Recovery in home building and revamped energy codes are combining to drive the adoption of housewrap products that not only improve drainage in the wall cavity but also help form envelopes that better manage airflow.
“It’s actually back to the future,” says David Martin, manager of new business development with IPG. “Housewraps were originally air barriers. Then water became the focus over the last 10 or 12 years. Now we’re getting back to basics with the focus on air.”
To that end, the latest round of product updates features hybrids that combine the decades-old moisture-control spec with a looming air-barrier mandate; the 2012 International Energy Conservation Code (IECC) includes an inspection checklist that focuses on how the product is sealed.
Ten years ago, fewer than half a dozen manufacturers made products that fit this bill, says Laverne Dalgleish, executive director of the Air Barrier Association of America. Now, it’s status quo.
Solving both air and moisture issues is contributing to what experts call a systems approach in home construction, in which a wall cavity is only as code-compliant as its least-efficient member. “The codes are driving additional R-values and thermal insulation, whether it’s in the cavity or the exterior,” says Alan Hubbell, DuPont’s marketing manager for building innovations. “It’s all for naught if you don’t manage air through the wall.”
Ken Jacobson, managing partner at market research firm Principia, says it may be years before a sizeable number of states adopt parts or all of the latest IECC. By the time they do, he says, housewrap manufacturers will be primed to respond.
Steve Hardy agrees—in part. “Codes always point the way,” says Hardy, a market manager for Hayward Lumber in Monterrey, Calif., which sells Tyvek and Siga housewrap. “But concerns about litigation and client dissatisfaction have been major influencers for our builders.”
So far, wrap makers have been able to meld a code-driven approach with builders’ longtime concerns over liability and performance. Roughly 1.9 billion square feet of material worth $530 million was used in 2011.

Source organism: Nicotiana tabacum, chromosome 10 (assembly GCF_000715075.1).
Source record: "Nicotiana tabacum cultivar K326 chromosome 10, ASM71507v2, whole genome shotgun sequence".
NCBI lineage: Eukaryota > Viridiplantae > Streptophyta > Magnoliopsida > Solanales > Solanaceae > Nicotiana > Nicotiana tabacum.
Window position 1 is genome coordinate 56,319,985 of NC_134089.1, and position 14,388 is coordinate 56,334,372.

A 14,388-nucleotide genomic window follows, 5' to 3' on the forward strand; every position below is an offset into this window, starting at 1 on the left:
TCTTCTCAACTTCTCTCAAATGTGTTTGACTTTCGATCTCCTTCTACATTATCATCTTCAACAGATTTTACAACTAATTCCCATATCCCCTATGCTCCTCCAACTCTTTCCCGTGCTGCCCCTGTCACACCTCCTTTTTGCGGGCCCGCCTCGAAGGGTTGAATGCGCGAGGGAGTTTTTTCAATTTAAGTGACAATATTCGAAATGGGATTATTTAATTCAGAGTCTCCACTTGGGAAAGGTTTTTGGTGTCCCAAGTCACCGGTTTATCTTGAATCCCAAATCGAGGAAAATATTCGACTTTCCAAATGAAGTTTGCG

Cosella-Dorken recently launched its Delta-Vent SA vapor permeable water resistant air barrier, featuring a 2-inch-thick, self-adhesive edge lap to forgo the need for fasteners, which can cause holes. The edge connects to the top of the wrap’s front side and is locked down with a release liner. The product works on several substrates, including concrete, masonry, OSB, plywood, and exterior-grade drywall.
IPG entered the housewrap market in 2009 with its NovaWrap product family. Its value-added Aspire, uses micropores to transmit vapor in and out of the wall cavity while meeting the 2012 IECC requirements for a continuous exterior air barrier.
The CertaWrap Weather Resistant Barrier from CertainTeed is sold alongside the company’s suite of accessories, including flashing and seam tape.
Microperforated products such as Dow’s Weathermate system and OwensCorning’s TruWrap and PinkWrap use woven sheets of fabric with mechanically added holes to give moisture an easy path out of the wall. The Weathermate system was designed for use with non-insulating sheathing, meeting International Building Code and International Residential Code requirements for weather-resistive barriers. The system also includes seam tape, a sill pan, a foam sealant, and flashings. TruWrap is translucent and can be stapled. Like PinkWrap, it’s touted as an air and moisture barrier that also lets water vapor escape.